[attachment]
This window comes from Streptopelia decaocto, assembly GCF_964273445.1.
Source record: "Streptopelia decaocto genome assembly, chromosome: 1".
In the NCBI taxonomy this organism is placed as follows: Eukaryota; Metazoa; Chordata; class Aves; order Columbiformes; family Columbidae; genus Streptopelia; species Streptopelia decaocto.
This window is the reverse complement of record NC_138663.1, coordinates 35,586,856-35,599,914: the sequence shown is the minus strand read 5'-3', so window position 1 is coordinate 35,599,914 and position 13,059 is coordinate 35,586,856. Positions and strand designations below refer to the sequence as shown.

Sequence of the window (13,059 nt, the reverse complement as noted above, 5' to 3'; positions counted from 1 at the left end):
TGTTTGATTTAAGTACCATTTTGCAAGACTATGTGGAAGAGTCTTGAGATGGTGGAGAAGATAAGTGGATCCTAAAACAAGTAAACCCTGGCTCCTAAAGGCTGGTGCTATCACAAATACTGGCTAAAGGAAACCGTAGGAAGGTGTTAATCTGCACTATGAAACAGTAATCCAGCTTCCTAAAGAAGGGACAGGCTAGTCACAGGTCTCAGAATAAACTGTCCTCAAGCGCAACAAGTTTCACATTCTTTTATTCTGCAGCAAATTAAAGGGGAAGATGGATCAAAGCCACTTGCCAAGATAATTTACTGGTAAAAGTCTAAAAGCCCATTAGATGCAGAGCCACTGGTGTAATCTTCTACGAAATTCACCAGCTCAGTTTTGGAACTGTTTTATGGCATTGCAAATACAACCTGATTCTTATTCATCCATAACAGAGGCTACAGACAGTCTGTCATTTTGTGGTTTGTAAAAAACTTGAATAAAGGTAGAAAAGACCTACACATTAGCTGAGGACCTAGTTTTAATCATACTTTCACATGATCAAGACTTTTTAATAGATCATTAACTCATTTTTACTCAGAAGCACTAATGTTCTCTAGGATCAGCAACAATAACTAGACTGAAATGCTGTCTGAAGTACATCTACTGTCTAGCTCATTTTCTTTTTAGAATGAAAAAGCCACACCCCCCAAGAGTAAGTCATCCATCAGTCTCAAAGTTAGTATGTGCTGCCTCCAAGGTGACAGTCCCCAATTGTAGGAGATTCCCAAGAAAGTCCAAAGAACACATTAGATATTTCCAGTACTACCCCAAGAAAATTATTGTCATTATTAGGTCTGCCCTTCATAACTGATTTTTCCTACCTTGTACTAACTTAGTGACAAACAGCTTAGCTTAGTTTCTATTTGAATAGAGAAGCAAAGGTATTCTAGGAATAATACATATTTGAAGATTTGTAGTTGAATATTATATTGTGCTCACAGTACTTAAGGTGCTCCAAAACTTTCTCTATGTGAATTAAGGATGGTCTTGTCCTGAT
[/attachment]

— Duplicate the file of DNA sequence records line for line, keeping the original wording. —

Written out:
This window comes from Streptopelia decaocto, assembly GCF_964273445.1.
Source record: "Streptopelia decaocto genome assembly, chromosome: 1".
In the NCBI taxonomy this organism is placed as follows: Eukaryota; Metazoa; Chordata; class Aves; order Columbiformes; family Columbidae; genus Streptopelia; species Streptopelia decaocto.
This window is the reverse complement of record NC_138663.1, coordinates 35,586,856-35,599,914: the sequence shown is the minus strand read 5'-3', so window position 1 is coordinate 35,599,914 and position 13,059 is coordinate 35,586,856. Positions and strand designations below refer to the sequence as shown.

Sequence of the window (13,059 nt, the reverse complement as noted above, 5' to 3'; positions counted from 1 at the left end):
TGTTTGATTTAAGTACCATTTTGCAAGACTATGTGGAAGAGTCTTGAGATGGTGGAGAAGATAAGTGGATCCTAAAACAAGTAAACCCTGGCTCCTAAAGGCTGGTGCTATCACAAATACTGGCTAAAGGAAACCGTAGGAAGGTGTTAATCTGCACTATGAAACAGTAATCCAGCTTCCTAAAGAAGGGACAGGCTAGTCACAGGTCTCAGAATAAACTGTCCTCAAGCGCAACAAGTTTCACATTCTTTTATTCTGCAGCAAATTAAAGGGGAAGATGGATCAAAGCCACTTGCCAAGATAATTTACTGGTAAAAGTCTAAAAGCCCATTAGATGCAGAGCCACTGGTGTAATCTTCTACGAAATTCACCAGCTCAGTTTTGGAACTGTTTTATGGCATTGCAAATACAACCTGATTCTTATTCATCCATAACAGAGGCTACAGACAGTCTGTCATTTTGTGGTTTGTAAAAAACTTGAATAAAGGTAGAAAAGACCTACACATTAGCTGAGGACCTAGTTTTAATCATACTTTCACATGATCAAGACTTTTTAATAGATCATTAACTCATTTTTACTCAGAAGCACTAATGTTCTCTAGGATCAGCAACAATAACTAGACTGAAATGCTGTCTGAAGTACATCTACTGTCTAGCTCATTTTCTTTTTAGAATGAAAAAGCCACACCCCCCAAGAGTAAGTCATCCATCAGTCTCAAAGTTAGTATGTGCTGCCTCCAAGGTGACAGTCCCCAATTGTAGGAGATTCCCAAGAAAGTCCAAAGAACACATTAGATATTTCCAGTACTACCCCAAGAAAATTATTGTCATTATTAGGTCTGCCCTTCATAACTGATTTTTCCTACCTTGTACTAACTTAGTGACAAACAGCTTAGCTTAGTTTCTATTTGAATAGAGAAGCAAAGGTATTCTAGGAATAATACATATTTGAAGATTTGTAGTTGAATATTATATTGTGCTCACAGTACTTAAGGTGCTCCAAAACTTTCTCTATGTGAATTAAGGATGGTCTTGTCCTGAT